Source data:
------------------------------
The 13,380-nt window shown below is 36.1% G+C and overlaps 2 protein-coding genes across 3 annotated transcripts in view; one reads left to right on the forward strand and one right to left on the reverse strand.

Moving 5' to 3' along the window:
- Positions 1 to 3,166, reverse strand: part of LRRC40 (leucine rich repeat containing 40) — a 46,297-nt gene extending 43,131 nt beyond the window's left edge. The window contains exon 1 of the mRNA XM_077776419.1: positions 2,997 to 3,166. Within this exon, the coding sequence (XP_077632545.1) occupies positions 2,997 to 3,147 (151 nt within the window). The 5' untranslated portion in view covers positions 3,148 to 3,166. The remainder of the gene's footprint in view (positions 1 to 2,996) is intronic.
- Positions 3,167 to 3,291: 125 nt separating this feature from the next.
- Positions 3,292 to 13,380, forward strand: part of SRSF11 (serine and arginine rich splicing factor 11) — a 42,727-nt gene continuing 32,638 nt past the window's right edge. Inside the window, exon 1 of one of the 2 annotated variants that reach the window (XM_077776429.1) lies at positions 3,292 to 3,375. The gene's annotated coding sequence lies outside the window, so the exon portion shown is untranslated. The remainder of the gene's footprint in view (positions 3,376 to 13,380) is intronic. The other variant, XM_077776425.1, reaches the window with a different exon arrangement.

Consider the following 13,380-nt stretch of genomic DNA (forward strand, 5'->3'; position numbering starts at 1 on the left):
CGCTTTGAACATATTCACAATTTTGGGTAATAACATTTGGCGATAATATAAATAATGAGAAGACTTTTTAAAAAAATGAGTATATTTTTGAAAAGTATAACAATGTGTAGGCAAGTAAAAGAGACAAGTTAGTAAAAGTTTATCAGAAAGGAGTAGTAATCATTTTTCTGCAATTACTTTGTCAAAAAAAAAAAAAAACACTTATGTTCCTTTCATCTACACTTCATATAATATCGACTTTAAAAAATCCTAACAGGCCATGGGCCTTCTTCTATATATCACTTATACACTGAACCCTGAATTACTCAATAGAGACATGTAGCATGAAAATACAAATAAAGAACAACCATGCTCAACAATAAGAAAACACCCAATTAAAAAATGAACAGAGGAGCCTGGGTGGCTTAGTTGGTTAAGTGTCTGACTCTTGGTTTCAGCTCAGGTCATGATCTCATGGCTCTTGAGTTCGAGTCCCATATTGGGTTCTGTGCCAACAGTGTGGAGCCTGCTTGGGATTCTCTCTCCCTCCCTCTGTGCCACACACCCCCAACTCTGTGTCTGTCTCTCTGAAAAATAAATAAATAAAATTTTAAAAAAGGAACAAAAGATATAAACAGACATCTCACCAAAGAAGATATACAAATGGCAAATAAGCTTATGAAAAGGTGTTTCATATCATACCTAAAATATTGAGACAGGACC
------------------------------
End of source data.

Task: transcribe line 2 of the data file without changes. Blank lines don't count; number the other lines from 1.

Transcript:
Moving 5' to 3' along the window: